On the strategic non-use and insistent use of photography—the future of visual anthropology.
My provocation is rooted in two overlapping positions: The first is as an ethnographer working with commercial image producers in a so-called secondary industry (fashion model casting) and the photographic ephemera they produce. What is the best way to document, analyze, and engage with these photographs that are neither intended for broad circulation, nor seen as visually constructed? How do we challenge or complicate ideologies of visual transparency—both inside their industry and among our audiences—and transcend a “behind-the-scenes” aesthetic that runs parallel to other representations of these practices? I argue that in these cases, the strategic non-use of photographs in visual anthropology—that is, a refusal to show these images—can be more effective in drawing attention to these constructions. In doing so, we can disrupt the evidentiary quality of photographs to better grapple with emerging forms of expertise and visual acuity that shape and constrain the ways we see.
The second position is pedagogical, the result of design experiments I have conducted and facilitated to bridge contemporary art and anthropology. Taking seriously the syllabus maxim Jordan Tate and I prescribe in our co-taught “Critical Visions” studio—“students are expected to both write and make work from day 1—neither the written, nor the visual components should be afterthoughts; each informs the other”—how can we rethink the design of ethnographic research through the insistent use of photography? Here, I argue that taking, printing, and physically working with material photographs and found images through processes of visual translation, juxtaposition, and collaborative riffing during and after fieldwork generates visceral and affective responses that are not possible through text alone. Issues of scale also open up, producing new tempos and rhythms of research.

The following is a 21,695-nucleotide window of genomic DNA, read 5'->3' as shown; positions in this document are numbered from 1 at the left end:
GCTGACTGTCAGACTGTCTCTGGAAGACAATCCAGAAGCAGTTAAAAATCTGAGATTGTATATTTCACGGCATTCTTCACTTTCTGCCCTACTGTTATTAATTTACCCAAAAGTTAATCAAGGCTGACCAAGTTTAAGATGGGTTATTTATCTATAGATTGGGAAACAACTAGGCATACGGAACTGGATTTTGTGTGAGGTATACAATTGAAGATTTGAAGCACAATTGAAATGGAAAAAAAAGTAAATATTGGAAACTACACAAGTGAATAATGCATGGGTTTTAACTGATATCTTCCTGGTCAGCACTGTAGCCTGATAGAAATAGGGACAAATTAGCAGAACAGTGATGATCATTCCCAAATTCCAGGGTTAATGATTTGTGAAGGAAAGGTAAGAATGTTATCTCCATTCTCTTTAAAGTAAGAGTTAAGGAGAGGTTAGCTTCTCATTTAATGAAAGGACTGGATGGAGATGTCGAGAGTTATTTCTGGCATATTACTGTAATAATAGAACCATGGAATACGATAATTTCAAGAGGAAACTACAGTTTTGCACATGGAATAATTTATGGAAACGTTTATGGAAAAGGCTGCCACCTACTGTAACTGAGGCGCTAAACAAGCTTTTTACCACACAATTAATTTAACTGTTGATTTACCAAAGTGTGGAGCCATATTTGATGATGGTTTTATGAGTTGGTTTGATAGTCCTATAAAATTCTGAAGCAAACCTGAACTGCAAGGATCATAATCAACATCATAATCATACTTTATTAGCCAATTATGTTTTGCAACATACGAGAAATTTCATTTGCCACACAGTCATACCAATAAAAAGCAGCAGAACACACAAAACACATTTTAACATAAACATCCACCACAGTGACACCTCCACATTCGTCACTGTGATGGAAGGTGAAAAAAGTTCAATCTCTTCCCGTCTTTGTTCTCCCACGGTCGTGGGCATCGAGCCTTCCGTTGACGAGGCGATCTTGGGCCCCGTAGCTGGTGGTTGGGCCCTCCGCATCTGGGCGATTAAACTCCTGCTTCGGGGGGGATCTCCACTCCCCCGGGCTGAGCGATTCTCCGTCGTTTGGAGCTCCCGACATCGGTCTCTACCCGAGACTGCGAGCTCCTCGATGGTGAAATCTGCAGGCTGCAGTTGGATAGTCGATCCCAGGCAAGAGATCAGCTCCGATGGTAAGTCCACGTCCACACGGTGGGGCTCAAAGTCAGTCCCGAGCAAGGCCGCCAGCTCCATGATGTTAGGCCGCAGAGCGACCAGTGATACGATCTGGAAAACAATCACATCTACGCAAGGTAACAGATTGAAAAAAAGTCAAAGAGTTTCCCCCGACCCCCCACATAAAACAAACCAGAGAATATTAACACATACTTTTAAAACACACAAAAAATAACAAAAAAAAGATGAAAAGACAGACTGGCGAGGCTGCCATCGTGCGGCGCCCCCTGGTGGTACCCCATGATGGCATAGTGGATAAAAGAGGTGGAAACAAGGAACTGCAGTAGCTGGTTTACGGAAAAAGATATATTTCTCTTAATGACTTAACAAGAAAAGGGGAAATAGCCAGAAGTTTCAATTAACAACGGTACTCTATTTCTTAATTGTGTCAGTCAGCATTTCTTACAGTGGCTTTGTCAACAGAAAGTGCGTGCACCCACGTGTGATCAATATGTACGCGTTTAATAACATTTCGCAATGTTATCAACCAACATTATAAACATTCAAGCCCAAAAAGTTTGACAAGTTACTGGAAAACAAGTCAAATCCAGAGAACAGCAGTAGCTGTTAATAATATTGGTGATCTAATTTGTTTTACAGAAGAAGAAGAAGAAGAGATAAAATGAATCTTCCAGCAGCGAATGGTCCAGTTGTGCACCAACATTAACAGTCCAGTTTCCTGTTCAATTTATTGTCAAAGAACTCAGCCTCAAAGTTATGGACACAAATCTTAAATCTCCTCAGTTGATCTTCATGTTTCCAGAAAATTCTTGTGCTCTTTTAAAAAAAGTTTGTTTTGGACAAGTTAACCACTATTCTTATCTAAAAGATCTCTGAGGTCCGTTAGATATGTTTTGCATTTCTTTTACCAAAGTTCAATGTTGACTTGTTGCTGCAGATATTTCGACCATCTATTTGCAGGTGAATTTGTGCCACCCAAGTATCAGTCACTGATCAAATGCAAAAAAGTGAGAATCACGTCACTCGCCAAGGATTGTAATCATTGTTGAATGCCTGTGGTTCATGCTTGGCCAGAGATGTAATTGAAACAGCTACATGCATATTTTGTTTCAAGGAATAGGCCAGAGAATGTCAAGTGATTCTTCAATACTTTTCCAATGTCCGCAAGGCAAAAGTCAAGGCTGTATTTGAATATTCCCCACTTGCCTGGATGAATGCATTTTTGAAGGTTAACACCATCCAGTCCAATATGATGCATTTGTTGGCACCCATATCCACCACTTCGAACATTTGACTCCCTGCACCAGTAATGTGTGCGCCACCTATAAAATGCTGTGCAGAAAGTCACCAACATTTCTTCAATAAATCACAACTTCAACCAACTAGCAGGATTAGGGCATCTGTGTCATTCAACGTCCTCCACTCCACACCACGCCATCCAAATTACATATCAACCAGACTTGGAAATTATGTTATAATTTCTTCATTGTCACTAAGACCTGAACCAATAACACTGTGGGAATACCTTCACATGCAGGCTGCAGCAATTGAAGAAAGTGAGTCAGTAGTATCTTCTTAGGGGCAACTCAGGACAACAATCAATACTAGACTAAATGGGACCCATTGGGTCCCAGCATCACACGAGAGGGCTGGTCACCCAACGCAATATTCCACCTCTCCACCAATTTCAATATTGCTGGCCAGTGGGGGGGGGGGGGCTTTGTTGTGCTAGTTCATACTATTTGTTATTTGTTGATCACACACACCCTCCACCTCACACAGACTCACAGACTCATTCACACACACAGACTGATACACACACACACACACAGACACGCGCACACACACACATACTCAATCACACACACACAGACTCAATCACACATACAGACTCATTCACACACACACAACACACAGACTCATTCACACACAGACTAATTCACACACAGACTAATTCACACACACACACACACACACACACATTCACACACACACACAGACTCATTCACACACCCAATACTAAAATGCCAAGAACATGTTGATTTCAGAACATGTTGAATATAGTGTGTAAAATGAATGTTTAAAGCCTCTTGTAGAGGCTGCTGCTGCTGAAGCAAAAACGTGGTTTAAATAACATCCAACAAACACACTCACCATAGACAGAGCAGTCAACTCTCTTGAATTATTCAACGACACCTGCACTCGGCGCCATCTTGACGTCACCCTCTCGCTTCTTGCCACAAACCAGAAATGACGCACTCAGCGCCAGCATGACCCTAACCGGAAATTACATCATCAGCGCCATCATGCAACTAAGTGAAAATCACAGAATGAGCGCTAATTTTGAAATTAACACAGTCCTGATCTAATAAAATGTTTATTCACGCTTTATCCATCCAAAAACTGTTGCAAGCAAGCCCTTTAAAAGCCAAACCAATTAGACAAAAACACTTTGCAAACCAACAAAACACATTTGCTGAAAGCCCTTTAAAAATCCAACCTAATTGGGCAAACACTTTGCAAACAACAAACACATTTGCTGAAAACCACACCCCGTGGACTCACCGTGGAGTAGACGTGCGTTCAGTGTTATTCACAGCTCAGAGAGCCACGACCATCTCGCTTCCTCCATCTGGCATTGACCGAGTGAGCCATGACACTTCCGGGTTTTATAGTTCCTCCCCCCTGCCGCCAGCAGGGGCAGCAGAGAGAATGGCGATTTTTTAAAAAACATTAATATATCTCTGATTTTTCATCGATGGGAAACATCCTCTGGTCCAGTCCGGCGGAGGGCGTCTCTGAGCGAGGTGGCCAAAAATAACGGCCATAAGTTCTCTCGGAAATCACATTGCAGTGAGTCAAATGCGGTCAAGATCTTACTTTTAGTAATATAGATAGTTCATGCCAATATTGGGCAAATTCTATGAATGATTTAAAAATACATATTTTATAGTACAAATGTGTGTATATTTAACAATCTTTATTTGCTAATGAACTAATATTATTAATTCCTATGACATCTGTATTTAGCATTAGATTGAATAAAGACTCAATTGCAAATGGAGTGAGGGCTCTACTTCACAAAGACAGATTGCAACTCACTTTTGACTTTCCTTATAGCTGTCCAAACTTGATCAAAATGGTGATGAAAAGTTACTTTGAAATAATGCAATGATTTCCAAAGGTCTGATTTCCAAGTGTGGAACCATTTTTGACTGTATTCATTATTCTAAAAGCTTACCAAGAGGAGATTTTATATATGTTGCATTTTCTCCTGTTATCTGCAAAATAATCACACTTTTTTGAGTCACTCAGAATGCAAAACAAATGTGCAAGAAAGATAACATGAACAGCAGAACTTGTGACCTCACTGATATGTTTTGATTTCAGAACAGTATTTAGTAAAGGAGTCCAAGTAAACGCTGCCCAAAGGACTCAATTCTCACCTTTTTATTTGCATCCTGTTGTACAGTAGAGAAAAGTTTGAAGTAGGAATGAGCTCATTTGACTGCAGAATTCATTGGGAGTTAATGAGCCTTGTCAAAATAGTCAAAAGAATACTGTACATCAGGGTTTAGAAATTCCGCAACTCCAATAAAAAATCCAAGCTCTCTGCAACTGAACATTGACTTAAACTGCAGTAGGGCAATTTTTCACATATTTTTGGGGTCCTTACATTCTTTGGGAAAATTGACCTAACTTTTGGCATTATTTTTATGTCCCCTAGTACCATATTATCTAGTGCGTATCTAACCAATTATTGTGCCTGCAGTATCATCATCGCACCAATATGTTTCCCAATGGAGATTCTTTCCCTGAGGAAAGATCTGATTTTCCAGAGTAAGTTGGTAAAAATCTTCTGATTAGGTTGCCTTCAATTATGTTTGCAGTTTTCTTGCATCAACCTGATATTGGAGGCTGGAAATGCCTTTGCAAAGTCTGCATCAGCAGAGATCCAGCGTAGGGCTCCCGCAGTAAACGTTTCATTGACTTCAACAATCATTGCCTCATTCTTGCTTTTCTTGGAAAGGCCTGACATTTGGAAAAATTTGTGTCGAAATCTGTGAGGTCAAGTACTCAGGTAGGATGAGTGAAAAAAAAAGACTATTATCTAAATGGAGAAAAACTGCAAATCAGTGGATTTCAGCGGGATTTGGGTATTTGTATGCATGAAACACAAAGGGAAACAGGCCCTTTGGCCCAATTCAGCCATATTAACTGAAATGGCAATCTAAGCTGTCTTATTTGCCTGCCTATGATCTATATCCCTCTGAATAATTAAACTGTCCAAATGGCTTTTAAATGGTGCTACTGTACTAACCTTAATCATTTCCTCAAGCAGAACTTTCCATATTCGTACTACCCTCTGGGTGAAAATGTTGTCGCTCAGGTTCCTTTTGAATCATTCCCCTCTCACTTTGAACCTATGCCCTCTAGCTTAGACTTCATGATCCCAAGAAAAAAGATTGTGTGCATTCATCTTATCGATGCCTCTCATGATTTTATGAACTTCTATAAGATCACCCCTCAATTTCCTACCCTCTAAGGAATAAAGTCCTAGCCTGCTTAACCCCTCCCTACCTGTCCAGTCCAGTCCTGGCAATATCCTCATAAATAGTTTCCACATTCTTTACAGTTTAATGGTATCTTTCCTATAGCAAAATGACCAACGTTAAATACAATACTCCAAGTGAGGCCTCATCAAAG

Stephanie Sadre-Orafai is Associate Professor of Anthropology and Co-Director of the Critical Visions Certificate Program at the University of Cincinnati. Her research focuses on transformations in contemporary US racial thinking and visual culture by examining emerging forms of expertise, cultural and institutional practices of type production, and the intersection of race, language, and visual practices in aesthetic industries. In addition to publishing traditional academic articles and essays, she has pursued projects that blend research with creative practice, resulting in video, curatorial, and experimental design work, as well as a new program of study. In 2013, with Jordan Tate, she established CVSN, a periodic publication she co-edits that features student work on a single theme and is reviewed by an international editorial board of anthropologists, artists, designers, and interdisciplinary scholars.